A mélange of potential, not a mindset

May 16, 2022

Gaspar uhas j DmMNZK jo unsplashJust under four years ago I wrote a blog post where I compared blaming failure on culture, incorrect mindsets and mental models with Miasma theory during the plague: nice idea, bad science, some good impact but mostly avoiding the real issue.  It was one of a series of posts on attempting to shift from Agile (as a thing) to Agility (something with more fluidity and movement.  For a similar reason, I prefer sense-making to sensemaking.  The Oxford English dictionary defines mindset as:  An established set of attitudes, esp. regarded as typical of a particular group’s social or cultural values; the outlook, philosophy, or values of a person; (now also more generally) frame of mind, attitude, disposition.  The idea of mental models was popularised by Senge but my impression is that he was working with Forrester’s definition namely: “The image of the world around us, which we carry in our head, is just a model. Nobody in his head imagines all the world, government or country. He has only selected concepts, and relationships between them, and uses those to represent the real system”.  The latter gave rise in turn to ideas of single and double-loop learning to disrupt and change said models. Then in 2007, we got Carol Dweck’s book Mindset: the new psychology of success.  The title and subtitle on the book cover tell us a fair amount about why this was (and is) a best seller and a whole industry has grown on the back of it.  In particular the multiple creations of Manichæian tables comparing fixed mindsets with growth mindsets and so on.  To be fair Dweck has been pretty open about the potential misuse of her ideas (and there has been a lot) and has recognised the wider academic criticism, that despite multiple attempts here experiments have not been replicated.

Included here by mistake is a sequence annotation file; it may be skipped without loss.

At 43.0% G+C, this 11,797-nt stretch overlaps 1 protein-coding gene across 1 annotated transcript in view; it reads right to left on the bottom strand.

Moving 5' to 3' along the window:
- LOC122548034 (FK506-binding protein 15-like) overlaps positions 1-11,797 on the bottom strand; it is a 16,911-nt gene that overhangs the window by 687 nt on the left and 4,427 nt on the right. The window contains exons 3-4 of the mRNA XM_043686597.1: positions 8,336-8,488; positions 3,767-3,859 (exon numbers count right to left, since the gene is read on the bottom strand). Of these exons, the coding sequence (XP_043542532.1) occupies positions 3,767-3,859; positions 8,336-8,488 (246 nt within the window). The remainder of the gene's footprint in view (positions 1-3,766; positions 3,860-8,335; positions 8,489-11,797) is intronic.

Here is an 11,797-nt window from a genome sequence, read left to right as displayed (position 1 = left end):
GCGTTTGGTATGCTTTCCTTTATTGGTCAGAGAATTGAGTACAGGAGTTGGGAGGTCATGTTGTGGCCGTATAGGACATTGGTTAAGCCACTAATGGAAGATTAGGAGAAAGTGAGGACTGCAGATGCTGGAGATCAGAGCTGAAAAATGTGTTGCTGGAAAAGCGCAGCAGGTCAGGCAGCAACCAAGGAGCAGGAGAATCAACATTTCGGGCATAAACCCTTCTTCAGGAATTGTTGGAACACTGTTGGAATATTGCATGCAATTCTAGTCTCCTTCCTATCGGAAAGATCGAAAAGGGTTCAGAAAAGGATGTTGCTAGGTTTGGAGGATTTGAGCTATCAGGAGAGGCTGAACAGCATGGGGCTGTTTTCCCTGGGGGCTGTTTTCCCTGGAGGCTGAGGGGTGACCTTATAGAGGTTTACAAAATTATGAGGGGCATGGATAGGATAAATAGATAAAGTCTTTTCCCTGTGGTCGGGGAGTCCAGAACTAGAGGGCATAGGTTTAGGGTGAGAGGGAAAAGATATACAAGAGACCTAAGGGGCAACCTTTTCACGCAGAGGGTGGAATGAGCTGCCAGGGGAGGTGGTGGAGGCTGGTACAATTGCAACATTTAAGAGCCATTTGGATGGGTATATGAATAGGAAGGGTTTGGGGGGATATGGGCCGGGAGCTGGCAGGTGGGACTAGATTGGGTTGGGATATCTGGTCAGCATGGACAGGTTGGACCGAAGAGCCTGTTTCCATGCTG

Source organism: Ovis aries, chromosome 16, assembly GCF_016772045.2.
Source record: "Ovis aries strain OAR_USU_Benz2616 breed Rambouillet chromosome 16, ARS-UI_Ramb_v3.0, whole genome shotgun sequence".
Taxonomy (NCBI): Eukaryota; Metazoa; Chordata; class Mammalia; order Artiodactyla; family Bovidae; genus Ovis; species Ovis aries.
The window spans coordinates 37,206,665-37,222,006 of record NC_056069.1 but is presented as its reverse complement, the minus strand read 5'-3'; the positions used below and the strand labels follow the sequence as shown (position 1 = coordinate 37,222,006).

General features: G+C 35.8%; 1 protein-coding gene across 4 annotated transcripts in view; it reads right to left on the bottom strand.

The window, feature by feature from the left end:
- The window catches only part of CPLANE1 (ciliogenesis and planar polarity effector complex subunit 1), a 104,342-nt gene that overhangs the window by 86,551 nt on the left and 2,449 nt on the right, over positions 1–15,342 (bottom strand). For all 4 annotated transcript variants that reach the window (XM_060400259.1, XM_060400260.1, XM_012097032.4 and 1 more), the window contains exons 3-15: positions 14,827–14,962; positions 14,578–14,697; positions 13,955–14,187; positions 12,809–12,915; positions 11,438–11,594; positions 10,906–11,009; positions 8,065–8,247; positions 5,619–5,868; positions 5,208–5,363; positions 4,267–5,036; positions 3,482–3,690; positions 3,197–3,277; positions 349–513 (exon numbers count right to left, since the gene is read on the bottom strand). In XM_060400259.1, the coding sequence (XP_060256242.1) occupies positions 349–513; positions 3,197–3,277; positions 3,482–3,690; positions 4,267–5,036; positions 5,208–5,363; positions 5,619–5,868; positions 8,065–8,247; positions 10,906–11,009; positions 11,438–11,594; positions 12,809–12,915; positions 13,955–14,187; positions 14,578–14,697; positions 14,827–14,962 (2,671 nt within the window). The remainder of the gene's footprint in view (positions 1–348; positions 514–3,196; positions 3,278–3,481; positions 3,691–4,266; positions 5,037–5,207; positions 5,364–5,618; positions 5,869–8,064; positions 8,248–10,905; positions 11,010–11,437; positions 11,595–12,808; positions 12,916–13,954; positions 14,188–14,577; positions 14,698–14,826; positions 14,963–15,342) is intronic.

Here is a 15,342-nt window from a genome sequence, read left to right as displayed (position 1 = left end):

Now I think mental models, mindsets and double-loop learning all had their place in the wider development of organisational theory and practice, they represent a useful step on a journey that is still ongoing.  But I also think it is time to move on.  We also need to recognise that the implicit cannot always be made explicit without significant harm – a theme I will return to.  But I think this basic discomfort with ambiguity explains some of the attractions of the various ways in which Dweck and other work was taken out of a culturally specific context in education and made into an industrial recipe.  I am going to say similar things tomorrow when I look at vertical development theories and the whole maturity model industry, but I just flag that intent for the moment.  I also think a lot of the work was well-intentioned and in the context of the time of its creation progressive.  The idea that you should motivate children, athletes and so on to develop self-esteem and an ability to overcome obstacles is not something anyone would reasonably object to.  Dweck’s work in particular falls on the nurture side of an age-old debate with nature and the ideological attraction of that is interesting.  For progressives, it means we are all created equal, but that message is easily twisted (and has been) into a passing of blame or responsibility to the individual.  It’s all too easy to move from encouragement to blame and when your pet change initiative (Agile or otherwise) has just fallen foul of organisational culture (as most do) it is terribly tempting to blame people for having the wrong mindset or mental models rather than admit your programme may just have got it wrong.  It’s a temptation that seems to be directly proportionate in use to the enthusiasm of the proponent(s) of change.

So why is all of this a problem?  Well there are several reasons, so in no particular order:

  1. Like a whole load of methods and theories that came out of the period from the decade or so on either side of the turn of the Century it confuses emergent properties of multiple interactions over time with causal links.  Attitudes emerge over time, in a main as a result of what happens to us and other people around us of whom we are aware.  Common narratives and beliefs emerge and on reinforcement become held to be true.  Process and other changes in organisations change the affordances within which people work and the level of agency in individuals and groups changes and is often removed.  Its 101 complexity theory says that you can’t directly engineer an emergent property, but you can manage constraints, catalysts and energy allocation and see if things go in the right direction.